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Hayes J.A., Gelso C.J., Hummel A.M.
Psychotherapy: 2011, 48(1), p. 88–97.
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This meta-analytic review commissioned by the American Psychological Association finds that therapists with the self-awareness and other abilities to recognise, understand and use their reactions to clients, even when these are driven by the therapist's own internal conflicts, do better therapy and have more satisfied clients.
Summary Editor's note: Though not specific to patients with drug and alcohol problems, many of the studies in the analyses described below will have included such patients, and the principles are likely to be applicable to these disorders among others, not least because substance use problems generally form part of a complex of broader psychosocial problems.
This review is one of several in a special issue of the journal Psychotherapy devoted to evidence-based, effective therapist-client relationships. It reports on a three research synthesis related to 'countertransference' – the therapist's 'human', emotional reactions to the patient as opposed to their deliberate therapeutic manoeuvres.
In the classical Freudian tradition, 'transference' involves the patient unconsciously placing the therapist in the role of a significant person in their past and reacting to them accordingly, re-enacting past relationships, particularly from childhood. Therapists in this tradition use transference to reveal the patient's unresolved conflicts with childhood figures. 'Countertransference' refers to similar reactions by the therapist to the patient placing them in these roles, deriving from unresolved issues from the therapist's childhood, reactions to be eliminated if possible through the therapist's own psychoanalysis. Later conceptualisations saw the therapist's reactions as (if the therapist can become aware of them and 'stand back' and understand them) providing valuable material to aid the therapist's understanding of themself and of their patients.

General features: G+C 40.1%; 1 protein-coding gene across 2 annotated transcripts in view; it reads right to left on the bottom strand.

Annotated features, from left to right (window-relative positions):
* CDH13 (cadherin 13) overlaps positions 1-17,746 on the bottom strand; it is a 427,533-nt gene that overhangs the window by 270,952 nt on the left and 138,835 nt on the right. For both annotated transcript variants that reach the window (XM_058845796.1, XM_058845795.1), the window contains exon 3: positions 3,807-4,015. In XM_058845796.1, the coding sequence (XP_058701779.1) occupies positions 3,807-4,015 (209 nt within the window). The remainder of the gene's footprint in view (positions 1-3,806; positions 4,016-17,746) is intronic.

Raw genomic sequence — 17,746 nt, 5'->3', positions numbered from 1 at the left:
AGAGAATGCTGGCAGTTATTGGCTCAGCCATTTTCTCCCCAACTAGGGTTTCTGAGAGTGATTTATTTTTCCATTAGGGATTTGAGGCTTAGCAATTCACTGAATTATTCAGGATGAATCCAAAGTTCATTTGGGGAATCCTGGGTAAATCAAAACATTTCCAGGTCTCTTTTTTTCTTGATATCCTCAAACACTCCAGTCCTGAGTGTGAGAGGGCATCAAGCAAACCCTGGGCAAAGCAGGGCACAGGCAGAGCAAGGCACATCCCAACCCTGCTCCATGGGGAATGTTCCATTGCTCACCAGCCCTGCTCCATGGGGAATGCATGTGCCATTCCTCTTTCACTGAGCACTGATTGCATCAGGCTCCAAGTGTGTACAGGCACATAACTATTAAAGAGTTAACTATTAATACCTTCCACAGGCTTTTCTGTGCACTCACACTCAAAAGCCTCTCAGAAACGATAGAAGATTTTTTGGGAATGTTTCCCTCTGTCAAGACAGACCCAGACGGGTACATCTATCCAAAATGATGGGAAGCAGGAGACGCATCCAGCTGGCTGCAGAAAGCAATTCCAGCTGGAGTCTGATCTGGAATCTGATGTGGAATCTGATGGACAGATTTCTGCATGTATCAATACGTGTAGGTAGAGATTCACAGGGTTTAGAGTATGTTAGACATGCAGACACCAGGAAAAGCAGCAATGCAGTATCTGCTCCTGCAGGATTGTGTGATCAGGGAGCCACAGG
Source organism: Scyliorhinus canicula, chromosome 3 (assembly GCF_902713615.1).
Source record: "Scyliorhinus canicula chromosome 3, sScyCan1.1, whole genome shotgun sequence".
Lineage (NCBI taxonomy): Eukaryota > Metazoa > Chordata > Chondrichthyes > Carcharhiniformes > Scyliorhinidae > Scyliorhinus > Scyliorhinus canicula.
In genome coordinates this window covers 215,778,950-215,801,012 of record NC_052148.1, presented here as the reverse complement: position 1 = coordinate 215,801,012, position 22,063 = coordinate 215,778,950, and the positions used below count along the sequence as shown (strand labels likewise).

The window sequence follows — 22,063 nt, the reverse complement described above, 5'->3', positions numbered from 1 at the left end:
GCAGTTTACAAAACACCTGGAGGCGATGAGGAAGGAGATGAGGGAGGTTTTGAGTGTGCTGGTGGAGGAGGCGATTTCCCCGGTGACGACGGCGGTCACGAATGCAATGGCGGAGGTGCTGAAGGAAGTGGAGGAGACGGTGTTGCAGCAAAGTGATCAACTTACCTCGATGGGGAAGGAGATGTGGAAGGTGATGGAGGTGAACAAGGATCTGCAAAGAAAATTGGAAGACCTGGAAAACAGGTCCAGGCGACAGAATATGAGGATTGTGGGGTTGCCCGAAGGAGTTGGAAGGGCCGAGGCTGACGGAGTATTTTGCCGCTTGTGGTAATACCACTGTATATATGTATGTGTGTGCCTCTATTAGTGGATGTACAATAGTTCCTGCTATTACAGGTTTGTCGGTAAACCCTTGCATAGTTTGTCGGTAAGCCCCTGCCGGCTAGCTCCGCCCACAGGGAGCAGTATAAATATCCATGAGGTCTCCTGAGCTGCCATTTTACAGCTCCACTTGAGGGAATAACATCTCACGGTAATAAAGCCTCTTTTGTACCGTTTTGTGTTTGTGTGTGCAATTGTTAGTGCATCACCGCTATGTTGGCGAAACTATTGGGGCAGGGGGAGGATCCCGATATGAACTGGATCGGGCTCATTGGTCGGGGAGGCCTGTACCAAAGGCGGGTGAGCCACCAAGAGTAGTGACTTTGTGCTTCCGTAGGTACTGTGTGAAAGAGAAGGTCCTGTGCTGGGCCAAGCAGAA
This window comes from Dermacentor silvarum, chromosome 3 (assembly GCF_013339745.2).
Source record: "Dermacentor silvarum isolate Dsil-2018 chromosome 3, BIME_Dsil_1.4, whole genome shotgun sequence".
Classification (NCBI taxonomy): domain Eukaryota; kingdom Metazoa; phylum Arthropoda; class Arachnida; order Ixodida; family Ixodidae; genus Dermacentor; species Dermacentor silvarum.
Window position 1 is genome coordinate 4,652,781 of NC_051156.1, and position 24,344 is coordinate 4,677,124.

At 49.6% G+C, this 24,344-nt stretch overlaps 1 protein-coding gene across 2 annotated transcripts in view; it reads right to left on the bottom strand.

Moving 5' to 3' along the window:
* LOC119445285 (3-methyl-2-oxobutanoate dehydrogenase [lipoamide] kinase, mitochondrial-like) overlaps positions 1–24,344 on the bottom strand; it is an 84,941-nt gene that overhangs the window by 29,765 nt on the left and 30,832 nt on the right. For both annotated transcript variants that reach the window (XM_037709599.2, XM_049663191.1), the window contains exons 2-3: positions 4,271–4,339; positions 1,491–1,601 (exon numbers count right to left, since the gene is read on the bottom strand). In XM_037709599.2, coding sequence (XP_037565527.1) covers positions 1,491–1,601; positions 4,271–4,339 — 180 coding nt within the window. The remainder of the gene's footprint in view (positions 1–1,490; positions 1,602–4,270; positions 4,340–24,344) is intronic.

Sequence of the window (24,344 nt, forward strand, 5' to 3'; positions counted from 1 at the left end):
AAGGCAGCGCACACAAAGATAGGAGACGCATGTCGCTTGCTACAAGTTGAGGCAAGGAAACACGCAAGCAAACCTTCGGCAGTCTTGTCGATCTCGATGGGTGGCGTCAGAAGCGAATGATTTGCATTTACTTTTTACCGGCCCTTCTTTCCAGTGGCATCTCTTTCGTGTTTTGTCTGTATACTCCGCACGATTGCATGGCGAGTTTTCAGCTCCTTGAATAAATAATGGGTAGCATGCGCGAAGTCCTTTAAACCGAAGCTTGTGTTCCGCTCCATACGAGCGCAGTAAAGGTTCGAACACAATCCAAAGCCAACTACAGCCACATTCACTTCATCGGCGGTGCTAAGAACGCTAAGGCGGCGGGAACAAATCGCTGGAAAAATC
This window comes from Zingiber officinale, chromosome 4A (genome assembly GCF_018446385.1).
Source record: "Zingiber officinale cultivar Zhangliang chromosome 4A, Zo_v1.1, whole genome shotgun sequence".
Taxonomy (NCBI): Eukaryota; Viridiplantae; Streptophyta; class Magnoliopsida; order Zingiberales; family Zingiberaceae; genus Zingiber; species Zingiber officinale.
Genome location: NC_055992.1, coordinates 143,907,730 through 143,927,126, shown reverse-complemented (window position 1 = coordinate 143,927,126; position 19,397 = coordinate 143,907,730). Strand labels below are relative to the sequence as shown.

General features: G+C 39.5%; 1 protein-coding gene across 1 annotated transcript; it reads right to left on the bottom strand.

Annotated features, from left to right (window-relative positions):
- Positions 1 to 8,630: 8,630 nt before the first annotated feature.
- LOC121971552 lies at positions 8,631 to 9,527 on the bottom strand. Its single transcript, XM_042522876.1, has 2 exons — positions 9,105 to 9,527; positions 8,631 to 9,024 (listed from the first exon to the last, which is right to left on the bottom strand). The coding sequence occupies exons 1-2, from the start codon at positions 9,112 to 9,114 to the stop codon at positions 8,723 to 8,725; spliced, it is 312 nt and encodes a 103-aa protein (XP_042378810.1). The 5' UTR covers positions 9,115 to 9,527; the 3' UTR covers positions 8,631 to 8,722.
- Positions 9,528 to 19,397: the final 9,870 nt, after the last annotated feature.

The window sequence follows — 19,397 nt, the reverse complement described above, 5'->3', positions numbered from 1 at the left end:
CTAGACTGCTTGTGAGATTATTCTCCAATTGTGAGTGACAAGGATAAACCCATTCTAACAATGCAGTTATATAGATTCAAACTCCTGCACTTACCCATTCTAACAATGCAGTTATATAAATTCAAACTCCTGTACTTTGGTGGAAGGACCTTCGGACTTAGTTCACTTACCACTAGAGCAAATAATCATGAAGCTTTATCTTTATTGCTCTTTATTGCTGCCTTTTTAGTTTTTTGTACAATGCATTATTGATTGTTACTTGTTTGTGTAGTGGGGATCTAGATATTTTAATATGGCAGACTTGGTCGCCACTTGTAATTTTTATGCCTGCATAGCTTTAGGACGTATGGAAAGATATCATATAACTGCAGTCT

The present authors favoured an amalgam of these and other views which defines countertransference as inevitable Because all therapists, by virtue of their humanity, have unresolved conflicts, personal vulnerabilities, and unconscious 'soft spots' touched on in their work. reactions deriving from the therapist's unresolved conflicts, yet still see these as potentially valuable if therapists can understand them and use them to help understand the patient, rather than just reacting. These reactions occur not just to the patient's transference, but their personality, what they say and do, and even their appearance.
Such a definition accords with how in practice countertransference has been assessed in studies. Most of the measures used implicate the therapist's unresolved conflicts as the source, often triggered by the patient's characteristic. The reactions may be identified by: assessing the therapist's emotional state; discrepancies between how they see a therapy session or a client and more objective assessments, for example, based on session transcripts; or the therapist's actual behaviour revealing under- or over-involvement with the patient and/or what the patient is presenting. Several scales or rating systems have been developed to quantify the degree of countertransference. When studies of therapists' management of these reactions have employed such a scale, nearly all have used the Countertransference Factors Inventory. This assesses five therapist attributes thought important to successfully managing their reactions to the patient: self-insight; Refers to the extent to which therapists are aware of, and understand, their own feelings, attitudes, personalities, motives, and histories. self-integration; Taps the therapist's possession of an intact, basically healthy character structure. anxiety management; Refers to the therapist's ability to control and understand anxiety so that it does not adversely affect their responses to patients. empathy The ability to identify with and put one's self in the other's shoes; despite the difficulties they may be experiencing, permits the therapist to focus on the patient's needs. (an attribute dealt with in another paper in this special issue of Psychotherapy); and conceptualising ability. The therapist's ability to draw on theory and understand the patient's role in the therapeutic relationship.
The current review tackles three related issues:
1 Do countertransference reactions affect the outcomes of therapy? Addressed by assessing whether the extent of countertransference is related to patient progress;
2 Do the therapist's skills, ability or attempts to manage countertransference actually curb these reactions? Again assessed by the relation between the two; and
3 Do these more able or more actively managing therapists have better client outcomes?
If each element in this chain is supported, a plausible explanation is that countertransference reactions do impede therapy, but these reactions can be curbed by therapists who are self-aware or have other attributes related to reaction-management, and that exercising this control improves client outcomes.